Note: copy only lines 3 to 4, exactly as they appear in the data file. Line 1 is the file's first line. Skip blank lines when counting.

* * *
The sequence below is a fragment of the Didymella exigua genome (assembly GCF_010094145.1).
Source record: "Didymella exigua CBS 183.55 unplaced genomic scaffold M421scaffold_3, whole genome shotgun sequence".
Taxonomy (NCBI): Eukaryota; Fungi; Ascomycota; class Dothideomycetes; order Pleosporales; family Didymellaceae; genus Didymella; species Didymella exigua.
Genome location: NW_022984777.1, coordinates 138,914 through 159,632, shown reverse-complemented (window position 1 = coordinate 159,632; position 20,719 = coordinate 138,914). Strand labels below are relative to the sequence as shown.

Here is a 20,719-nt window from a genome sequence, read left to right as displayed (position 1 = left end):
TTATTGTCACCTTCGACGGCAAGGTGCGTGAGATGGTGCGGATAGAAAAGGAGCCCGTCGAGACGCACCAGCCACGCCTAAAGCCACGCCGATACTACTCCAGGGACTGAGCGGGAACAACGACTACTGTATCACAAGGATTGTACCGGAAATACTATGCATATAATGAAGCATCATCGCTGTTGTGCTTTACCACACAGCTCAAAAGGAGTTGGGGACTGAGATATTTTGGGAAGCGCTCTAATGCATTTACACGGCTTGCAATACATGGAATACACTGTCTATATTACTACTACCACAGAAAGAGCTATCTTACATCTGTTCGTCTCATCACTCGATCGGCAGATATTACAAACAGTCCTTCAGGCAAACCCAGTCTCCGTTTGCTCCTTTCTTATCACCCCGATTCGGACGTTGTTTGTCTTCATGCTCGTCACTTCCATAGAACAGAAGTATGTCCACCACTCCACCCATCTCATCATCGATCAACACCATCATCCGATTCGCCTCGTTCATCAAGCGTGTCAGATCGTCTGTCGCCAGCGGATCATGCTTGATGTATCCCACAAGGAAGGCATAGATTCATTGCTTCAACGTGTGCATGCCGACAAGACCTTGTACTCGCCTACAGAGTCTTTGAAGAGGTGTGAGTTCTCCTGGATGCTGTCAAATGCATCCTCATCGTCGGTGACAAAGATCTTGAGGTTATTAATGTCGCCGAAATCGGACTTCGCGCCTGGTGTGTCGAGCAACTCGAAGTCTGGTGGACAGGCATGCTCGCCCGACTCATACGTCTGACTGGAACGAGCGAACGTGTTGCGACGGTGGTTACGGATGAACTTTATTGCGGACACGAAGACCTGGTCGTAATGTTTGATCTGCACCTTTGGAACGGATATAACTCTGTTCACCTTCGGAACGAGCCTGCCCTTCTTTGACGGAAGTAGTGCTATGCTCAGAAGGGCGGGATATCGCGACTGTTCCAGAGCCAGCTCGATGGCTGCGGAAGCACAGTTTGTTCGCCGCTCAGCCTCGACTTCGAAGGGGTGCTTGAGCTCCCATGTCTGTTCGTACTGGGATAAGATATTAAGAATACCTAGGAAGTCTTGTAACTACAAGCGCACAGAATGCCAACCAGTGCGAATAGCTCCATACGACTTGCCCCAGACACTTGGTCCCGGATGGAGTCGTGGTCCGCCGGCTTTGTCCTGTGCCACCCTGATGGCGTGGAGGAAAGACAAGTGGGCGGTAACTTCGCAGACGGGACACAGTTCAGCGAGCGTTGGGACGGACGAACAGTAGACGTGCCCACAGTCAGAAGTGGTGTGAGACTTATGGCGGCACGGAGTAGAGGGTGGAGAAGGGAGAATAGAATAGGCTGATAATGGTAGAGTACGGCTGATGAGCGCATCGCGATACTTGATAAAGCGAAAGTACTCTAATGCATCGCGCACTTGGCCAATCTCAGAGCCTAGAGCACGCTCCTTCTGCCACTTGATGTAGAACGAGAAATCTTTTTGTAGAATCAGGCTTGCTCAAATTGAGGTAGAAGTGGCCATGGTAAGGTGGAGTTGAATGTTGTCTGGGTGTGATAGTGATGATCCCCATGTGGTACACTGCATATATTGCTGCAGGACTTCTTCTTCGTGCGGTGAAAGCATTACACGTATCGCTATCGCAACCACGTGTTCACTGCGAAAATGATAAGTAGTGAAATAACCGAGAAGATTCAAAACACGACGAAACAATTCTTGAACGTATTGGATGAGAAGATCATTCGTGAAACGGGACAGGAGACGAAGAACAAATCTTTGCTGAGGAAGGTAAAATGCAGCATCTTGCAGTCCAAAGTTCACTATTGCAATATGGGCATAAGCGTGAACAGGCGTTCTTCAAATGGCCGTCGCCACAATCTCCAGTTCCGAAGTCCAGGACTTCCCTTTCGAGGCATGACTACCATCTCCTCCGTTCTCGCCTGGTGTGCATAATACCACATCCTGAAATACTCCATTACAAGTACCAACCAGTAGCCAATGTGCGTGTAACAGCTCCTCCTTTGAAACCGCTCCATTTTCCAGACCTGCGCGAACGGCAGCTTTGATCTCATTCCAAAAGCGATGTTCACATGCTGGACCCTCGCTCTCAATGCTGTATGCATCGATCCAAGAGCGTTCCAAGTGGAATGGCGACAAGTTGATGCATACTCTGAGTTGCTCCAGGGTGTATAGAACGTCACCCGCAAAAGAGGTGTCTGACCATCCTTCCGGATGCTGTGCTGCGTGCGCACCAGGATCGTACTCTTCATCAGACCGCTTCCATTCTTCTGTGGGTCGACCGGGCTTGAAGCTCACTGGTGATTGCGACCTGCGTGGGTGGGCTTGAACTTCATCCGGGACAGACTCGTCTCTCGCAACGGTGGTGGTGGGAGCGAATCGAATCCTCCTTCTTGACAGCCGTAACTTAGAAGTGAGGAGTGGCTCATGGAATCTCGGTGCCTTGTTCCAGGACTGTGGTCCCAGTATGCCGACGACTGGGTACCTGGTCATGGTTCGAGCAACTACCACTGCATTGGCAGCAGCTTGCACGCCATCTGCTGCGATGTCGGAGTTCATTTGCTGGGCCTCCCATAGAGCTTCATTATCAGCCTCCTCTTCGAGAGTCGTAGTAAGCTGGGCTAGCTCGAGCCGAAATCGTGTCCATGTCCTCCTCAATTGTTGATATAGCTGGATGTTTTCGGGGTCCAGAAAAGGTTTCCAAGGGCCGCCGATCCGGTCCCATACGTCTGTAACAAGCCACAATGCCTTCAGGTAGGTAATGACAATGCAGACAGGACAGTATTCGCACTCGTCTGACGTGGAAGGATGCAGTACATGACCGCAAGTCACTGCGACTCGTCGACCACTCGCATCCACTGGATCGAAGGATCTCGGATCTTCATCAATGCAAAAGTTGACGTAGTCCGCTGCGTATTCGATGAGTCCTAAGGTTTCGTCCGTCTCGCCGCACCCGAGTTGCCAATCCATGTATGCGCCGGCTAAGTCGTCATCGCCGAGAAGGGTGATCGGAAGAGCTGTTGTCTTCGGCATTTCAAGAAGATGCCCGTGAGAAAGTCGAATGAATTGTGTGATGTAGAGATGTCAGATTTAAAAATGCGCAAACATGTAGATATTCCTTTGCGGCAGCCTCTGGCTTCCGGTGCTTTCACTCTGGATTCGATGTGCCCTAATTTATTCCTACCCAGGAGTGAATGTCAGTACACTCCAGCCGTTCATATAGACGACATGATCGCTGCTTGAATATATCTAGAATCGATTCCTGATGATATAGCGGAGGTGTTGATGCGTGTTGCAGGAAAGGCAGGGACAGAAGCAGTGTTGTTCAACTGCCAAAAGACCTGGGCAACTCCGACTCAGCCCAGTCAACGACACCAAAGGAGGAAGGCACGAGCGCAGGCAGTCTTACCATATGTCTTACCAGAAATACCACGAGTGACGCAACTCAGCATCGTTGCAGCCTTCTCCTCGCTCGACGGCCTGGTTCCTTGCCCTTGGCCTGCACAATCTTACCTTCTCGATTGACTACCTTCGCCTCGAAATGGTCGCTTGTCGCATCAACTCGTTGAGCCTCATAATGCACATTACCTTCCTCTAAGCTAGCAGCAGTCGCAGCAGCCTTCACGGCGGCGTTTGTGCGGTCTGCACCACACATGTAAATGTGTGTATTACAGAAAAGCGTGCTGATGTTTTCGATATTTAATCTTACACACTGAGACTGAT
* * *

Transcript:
Taxonomy (NCBI): Eukaryota; Fungi; Ascomycota; class Dothideomycetes; order Pleosporales; family Didymellaceae; genus Didymella; species Didymella exigua.
Genome location: NW_022984777.1, coordinates 138,914 through 159,632, shown reverse-complemented (window position 1 = coordinate 159,632; position 20,719 = coordinate 138,914). Strand labels below are relative to the sequence as shown.